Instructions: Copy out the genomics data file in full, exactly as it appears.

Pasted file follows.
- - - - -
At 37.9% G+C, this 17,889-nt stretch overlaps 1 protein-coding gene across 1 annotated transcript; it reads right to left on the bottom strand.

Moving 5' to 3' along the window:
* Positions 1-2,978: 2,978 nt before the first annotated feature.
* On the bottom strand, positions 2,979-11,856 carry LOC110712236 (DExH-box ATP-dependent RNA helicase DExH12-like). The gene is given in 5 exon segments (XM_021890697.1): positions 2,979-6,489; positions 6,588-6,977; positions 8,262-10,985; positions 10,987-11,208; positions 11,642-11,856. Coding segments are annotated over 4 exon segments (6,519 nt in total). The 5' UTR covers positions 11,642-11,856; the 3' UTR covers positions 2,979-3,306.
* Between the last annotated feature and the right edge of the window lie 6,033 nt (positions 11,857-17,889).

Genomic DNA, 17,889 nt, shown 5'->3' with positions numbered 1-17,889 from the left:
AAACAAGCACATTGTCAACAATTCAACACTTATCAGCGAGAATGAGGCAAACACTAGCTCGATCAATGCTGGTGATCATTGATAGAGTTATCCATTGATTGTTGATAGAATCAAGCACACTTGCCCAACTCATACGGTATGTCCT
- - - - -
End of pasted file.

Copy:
At 37.9% G+C, this 17,889-nt stretch overlaps 1 protein-coding gene across 1 annotated transcript; it reads right to left on the bottom strand.

Moving 5' to 3' along the window:
* Positions 1-2,978: 2,978 nt before the first annotated feature.
* On the bottom strand, positions 2,979-11,856 carry LOC110712236 (DExH-box ATP-dependent RNA helicase DExH12-like). The gene is given in 5 exon segments (XM_021890697.1): positions 2,979-6,489; positions 6,588-6,977; positions 8,262-10,985; positions 10,987-11,208; positions 11,642-11,856. Coding segments are annotated over 4 exon segments (6,519 nt in total). The 5' UTR covers positions 11,642-11,856; the 3' UTR covers positions 2,979-3,306.
* Between the last annotated feature and the right edge of the window lie 6,033 nt (positions 11,857-17,889).

Genomic DNA, 17,889 nt, shown 5'->3' with positions numbered 1-17,889 from the left:
AAACAAGCACATTGTCAACAATTCAACACTTATCAGCGAGAATGAGGCAAACACTAGCTCGATCAATGCTGGTGATCATTGATAGAGTTATCCATTGATTGTTGATAGAATCAAGCACACTTGCCCAACTCATACGGTATGTCCT